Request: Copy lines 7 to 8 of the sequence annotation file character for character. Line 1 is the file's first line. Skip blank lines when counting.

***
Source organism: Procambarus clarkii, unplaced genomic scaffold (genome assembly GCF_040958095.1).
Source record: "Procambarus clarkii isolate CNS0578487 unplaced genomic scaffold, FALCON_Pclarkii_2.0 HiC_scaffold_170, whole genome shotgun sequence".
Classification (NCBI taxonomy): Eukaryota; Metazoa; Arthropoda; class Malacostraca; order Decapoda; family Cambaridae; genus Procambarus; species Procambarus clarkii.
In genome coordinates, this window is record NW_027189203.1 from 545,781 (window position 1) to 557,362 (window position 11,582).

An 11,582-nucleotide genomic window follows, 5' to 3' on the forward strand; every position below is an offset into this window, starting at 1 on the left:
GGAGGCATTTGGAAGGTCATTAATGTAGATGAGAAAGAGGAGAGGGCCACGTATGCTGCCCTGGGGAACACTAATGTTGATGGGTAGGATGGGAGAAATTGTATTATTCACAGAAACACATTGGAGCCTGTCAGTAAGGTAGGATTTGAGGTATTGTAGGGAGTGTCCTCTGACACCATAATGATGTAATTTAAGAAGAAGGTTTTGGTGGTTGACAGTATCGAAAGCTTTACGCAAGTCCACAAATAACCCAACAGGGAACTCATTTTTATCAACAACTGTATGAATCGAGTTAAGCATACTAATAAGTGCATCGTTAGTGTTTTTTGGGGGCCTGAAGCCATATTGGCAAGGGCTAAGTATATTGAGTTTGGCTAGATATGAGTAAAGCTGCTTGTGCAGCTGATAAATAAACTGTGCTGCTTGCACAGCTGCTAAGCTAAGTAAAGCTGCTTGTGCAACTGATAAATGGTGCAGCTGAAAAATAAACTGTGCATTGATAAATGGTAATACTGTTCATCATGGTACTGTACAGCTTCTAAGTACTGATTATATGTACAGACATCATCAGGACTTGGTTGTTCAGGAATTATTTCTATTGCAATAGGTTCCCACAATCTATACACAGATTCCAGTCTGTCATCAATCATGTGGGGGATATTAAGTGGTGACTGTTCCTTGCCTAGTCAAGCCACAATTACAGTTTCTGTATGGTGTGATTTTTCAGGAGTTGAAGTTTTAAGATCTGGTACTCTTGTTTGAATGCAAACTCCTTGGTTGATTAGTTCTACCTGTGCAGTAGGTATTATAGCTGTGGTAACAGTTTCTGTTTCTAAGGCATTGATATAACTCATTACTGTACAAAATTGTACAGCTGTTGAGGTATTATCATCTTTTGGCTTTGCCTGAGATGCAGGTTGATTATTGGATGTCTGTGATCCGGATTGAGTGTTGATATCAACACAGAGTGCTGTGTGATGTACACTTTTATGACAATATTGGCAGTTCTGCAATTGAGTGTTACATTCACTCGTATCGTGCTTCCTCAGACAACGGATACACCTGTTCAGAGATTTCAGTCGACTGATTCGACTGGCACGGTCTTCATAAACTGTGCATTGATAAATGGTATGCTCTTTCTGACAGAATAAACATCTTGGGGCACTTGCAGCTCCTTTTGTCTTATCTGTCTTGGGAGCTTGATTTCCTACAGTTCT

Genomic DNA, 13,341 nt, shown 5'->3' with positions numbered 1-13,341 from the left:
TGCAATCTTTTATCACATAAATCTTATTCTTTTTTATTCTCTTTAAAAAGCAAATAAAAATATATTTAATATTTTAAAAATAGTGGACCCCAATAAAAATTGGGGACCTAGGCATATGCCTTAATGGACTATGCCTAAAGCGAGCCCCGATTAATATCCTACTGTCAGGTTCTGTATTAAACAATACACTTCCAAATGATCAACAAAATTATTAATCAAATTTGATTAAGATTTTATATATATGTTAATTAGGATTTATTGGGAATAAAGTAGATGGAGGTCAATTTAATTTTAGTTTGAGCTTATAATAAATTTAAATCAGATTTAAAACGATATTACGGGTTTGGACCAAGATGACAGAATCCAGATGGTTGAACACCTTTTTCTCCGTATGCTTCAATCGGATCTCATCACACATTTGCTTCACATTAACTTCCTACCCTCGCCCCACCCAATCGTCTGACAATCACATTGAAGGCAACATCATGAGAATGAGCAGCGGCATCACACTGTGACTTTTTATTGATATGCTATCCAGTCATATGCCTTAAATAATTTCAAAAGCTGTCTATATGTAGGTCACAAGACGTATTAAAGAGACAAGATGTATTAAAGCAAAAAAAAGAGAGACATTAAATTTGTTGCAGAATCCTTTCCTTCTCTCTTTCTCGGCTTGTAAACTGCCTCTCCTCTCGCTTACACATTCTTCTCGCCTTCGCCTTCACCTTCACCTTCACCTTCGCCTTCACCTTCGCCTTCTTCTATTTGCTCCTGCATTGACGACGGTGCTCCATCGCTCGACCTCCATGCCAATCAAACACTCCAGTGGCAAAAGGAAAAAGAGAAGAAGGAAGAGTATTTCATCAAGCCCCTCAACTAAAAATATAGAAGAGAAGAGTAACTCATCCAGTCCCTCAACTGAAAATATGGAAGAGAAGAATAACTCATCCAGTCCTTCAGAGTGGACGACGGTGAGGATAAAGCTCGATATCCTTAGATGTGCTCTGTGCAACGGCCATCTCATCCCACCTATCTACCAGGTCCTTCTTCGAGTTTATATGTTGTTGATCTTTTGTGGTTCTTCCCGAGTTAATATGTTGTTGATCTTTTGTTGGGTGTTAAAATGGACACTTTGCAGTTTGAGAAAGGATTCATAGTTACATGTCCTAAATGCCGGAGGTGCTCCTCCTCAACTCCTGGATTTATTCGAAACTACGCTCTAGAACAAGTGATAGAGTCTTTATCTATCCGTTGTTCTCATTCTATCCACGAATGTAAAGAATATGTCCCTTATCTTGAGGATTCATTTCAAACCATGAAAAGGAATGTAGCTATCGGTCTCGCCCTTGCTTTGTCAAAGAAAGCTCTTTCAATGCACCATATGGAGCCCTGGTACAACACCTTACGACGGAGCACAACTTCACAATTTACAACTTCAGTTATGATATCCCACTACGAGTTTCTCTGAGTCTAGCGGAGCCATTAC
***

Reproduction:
Genomic DNA, 13,341 nt, shown 5'->3' with positions numbered 1-13,341 from the left:
TGCAATCTTTTATCACATAAATCTTATTCTTTTTTATTCTCTTTAAAAAGCAAATAAAAATATATTTAATATTTTAAAAATAGTGGACCCCAATAAAAATTGGGGACCTAGGCATATGCCTTAATGGACTATGCCTAAAGCGAGCCCCGATTAATATCCTACTGTCAGGTTCTGTATTAAACAATACACTTCCAAATGATCAACAAAATTATTAATCAAATTTGATTAAGATTTTATATATATGTTAATTAGGATTTATTGGGAATAAAGTAGATGGAGGTCAATTTAATTTTAGTTTGAGCTTATAATAAATTTAAATCAGATTTAAAACGATATTACGGGTTTGGACCAAGATGACAGAATCCAGATGGTTGAACACCTTTTTCTCCGTATGCTTCAATCGGATCTCATCACACATTTGCTTCACATTAACTTCCTACCCTCGCCCCACCCAATCGTCTGACAATCACATTGAAGGCAACATCATGAGAATGAGCAGCGGCATCACACTGTGACTTTTTATTGATATGCTATCCAGTCATATGCCTTAAATAATTTCAAAAGCTGTCTATATGTAGGTCACAAGACGTATTAAAGAGACAAGATGTATTAAAGCAAAAAAAAGAGAGACATTAAATTTGTTGCAGAATCCTTTCCTTCTCTCTTTCTCGGCTTGTAAACTGCCTCTCCTCTCGCTTACACATTCTTCTCGCCTTCGCCTTCACCTTCACCTTCACCTTCGCCTTCACCTTCGCCTTCTTCTATTTGCTCCTGCATTGACGACGGTGCTCCATCGCTCGACCTCCATGCCAATCAAACACTCCAGTGGCAAAAGGAAAAAGAGAAGAAGGAAGAGTATTTCATCAAGCCCCTCAACTAAAAATATAGAAGAGAAGAGTAACTCATCCAGTCCCTCAACTGAAAATATGGAAGAGAAGAATAACTCATCCAGTCCTTCAGAGTGGACGACGGTGAGGATAAAGCTCGATATCCTTAGATGTGCTCTGTGCAACGGCCATCTCATCCCACCTATCTACCAGGTCCTTCTTCGAGTTTATATGTTGTTGATCTTTTGTGGTTCTTCCCGAGTTAATATGTTGTTGATCTTTTGTTGGGTGTTAAAATGGACACTTTGCAGTTTGAGAAAGGATTCATAGTTACATGTCCTAAATGCCGGAGGTGCTCCTCCTCAACTCCTGGATTTATTCGAAACTACGCTCTAGAACAAGTGATAGAGTCTTTATCTATCCGTTGTTCTCATTCTATCCACGAATGTAAAGAATATGTCCCTTATCTTGAGGATTCATTTCAAACCATGAAAAGGAATGTAGCTATCGGTCTCGCCCTTGCTTTGTCAAAGAAAGCTCTTTCAATGCACCATATGGAGCCCTGGTACAACACCTTACGACGGAGCACAACTTCACAATTTACAACTTCAGTTATGATATCCCACTACGAGTTTCTCTGAGTCTAGCGGAGCCATTAC